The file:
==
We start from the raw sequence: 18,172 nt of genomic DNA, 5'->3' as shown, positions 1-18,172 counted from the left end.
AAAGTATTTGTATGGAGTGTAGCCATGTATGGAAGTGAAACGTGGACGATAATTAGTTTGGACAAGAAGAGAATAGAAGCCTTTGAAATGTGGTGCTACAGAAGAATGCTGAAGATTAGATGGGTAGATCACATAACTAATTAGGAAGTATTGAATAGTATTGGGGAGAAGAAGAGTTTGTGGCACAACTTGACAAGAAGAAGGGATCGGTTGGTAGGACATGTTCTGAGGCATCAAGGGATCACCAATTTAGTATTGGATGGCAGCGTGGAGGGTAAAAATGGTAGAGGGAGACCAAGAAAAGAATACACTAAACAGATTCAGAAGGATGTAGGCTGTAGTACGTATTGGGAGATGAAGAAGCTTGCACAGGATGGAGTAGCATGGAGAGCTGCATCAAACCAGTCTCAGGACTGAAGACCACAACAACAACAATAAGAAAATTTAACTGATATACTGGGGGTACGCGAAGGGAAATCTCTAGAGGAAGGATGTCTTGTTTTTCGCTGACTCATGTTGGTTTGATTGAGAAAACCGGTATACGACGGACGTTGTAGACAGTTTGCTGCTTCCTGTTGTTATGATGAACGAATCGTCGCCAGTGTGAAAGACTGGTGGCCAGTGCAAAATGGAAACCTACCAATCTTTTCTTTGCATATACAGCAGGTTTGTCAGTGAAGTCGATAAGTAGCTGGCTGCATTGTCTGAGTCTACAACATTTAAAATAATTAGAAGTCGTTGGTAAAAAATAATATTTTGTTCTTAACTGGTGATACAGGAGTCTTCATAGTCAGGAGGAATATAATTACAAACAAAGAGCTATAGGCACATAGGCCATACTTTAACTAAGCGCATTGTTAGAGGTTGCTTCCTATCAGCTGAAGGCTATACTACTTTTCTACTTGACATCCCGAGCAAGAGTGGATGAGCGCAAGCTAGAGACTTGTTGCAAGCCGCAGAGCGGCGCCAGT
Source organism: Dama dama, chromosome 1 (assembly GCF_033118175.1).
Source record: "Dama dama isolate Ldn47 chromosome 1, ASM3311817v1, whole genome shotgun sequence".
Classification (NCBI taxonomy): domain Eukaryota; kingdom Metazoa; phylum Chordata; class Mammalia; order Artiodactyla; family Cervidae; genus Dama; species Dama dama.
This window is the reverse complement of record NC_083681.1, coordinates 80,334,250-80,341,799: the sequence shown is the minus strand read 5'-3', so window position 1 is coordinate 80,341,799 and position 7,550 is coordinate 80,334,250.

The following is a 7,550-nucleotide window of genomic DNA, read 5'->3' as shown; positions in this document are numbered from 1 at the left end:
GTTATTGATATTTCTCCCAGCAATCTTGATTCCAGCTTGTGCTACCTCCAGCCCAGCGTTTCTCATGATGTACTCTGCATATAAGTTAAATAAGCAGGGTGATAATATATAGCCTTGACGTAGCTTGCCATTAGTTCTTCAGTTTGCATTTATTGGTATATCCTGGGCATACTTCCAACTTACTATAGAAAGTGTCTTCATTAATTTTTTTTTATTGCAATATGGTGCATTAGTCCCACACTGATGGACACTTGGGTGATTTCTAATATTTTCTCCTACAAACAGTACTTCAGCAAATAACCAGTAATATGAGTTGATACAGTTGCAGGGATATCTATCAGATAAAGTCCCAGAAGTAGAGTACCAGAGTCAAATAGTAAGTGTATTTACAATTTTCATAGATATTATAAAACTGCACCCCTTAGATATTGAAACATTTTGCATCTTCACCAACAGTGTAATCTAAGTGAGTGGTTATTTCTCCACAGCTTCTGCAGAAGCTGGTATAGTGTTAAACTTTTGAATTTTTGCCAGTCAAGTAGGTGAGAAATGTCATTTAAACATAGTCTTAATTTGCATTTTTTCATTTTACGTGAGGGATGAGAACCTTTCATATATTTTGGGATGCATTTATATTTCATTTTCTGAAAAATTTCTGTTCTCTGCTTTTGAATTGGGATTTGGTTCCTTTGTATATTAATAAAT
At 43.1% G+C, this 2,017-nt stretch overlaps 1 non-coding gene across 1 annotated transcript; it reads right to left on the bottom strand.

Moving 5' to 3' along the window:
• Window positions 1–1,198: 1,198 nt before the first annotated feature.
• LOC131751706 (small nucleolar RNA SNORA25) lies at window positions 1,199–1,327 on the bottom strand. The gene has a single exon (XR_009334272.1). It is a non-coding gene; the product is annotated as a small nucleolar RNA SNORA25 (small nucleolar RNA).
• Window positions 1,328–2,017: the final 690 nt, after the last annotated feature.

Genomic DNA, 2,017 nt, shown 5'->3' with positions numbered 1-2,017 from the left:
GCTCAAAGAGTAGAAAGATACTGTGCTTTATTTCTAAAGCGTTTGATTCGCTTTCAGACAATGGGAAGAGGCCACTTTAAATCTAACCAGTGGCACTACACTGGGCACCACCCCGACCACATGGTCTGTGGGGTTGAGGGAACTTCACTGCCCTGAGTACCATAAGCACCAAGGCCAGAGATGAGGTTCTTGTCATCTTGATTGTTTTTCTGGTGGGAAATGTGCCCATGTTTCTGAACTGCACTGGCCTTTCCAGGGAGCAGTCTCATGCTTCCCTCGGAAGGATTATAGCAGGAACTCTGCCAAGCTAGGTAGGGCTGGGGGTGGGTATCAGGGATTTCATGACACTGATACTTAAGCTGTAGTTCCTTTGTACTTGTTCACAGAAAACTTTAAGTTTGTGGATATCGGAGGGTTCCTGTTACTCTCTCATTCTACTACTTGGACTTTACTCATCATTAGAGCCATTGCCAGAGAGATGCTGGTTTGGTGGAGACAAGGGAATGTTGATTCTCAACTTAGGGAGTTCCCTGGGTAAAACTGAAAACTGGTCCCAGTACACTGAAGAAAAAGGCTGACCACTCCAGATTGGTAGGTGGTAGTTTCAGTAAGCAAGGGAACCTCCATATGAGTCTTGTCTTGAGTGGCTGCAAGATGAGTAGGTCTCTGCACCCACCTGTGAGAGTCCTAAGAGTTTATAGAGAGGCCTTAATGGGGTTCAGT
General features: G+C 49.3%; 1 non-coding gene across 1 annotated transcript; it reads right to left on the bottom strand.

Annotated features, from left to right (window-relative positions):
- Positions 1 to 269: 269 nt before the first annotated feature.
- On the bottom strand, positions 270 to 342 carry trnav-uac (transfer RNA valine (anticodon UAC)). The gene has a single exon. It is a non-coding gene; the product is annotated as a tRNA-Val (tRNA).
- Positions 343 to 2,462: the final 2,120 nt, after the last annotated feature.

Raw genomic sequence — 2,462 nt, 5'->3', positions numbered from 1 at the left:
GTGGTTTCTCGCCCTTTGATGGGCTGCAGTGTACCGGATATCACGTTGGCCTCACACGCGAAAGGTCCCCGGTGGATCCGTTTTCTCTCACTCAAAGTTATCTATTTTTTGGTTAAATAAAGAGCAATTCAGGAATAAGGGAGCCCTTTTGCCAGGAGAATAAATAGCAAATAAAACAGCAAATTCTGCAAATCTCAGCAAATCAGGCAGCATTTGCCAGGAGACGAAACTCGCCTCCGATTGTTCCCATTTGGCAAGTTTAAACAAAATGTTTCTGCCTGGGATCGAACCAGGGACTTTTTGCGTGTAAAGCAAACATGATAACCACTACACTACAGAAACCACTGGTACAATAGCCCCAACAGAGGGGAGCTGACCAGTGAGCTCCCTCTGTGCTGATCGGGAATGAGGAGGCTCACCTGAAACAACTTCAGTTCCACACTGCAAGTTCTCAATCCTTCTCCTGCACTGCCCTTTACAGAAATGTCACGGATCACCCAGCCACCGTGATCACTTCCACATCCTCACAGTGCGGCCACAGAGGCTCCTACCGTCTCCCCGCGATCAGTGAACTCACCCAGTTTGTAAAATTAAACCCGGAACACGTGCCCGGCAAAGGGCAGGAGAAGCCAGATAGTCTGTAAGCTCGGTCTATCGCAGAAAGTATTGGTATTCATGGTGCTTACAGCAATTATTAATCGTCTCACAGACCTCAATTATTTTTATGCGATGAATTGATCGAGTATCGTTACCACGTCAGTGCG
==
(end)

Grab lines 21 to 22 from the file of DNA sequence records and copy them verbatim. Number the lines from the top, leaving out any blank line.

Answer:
Raw genomic sequence — 2,462 nt, 5'->3', positions numbered from 1 at the left:
GTGGTTTCTCGCCCTTTGATGGGCTGCAGTGTACCGGATATCACGTTGGCCTCACACGCGAAAGGTCCCCGGTGGATCCGTTTTCTCTCACTCAAAGTTATCTATTTTTTGGTTAAATAAAGAGCAATTCAGGAATAAGGGAGCCCTTTTGCCAGGAGAATAAATAGCAAATAAAACAGCAAATTCTGCAAATCTCAGCAAATCAGGCAGCATTTGCCAGGAGACGAAACTCGCCTCCGATTGTTCCCATTTGGCAAGTTTAAACAAAATGTTTCTGCCTGGGATCGAACCAGGGACTTTTTGCGTGTAAAGCAAACATGATAACCACTACACTACAGAAACCACTGGTACAATAGCCCCAACAGAGGGGAGCTGACCAGTGAGCTCCCTCTGTGCTGATCGGGAATGAGGAGGCTCACCTGAAACAACTTCAGTTCCACACTGCAAGTTCTCAATCCTTCTCCTGCACTGCCCTTTACAGAAATGTCACGGATCACCCAGCCACCGTGATCACTTCCACATCCTCACAGTGCGGCCACAGAGGCTCCTACCGTCTCCCCGCGATCAGTGAACTCACCCAGTTTGTAAAATTAAACCCGGAACACGTGCCCGGCAAAGGGCAGGAGAAGCCAGATAGTCTGTAAGCTCGGTCTATCGCAGAAAGTATTGGTATTCATGGTGCTTACAGCAATTATTAATCGTCTCACAGACCTCAATTATTTTTATGCGATGAATTGATCGAGTATCGTTACCACGTCAGTGCG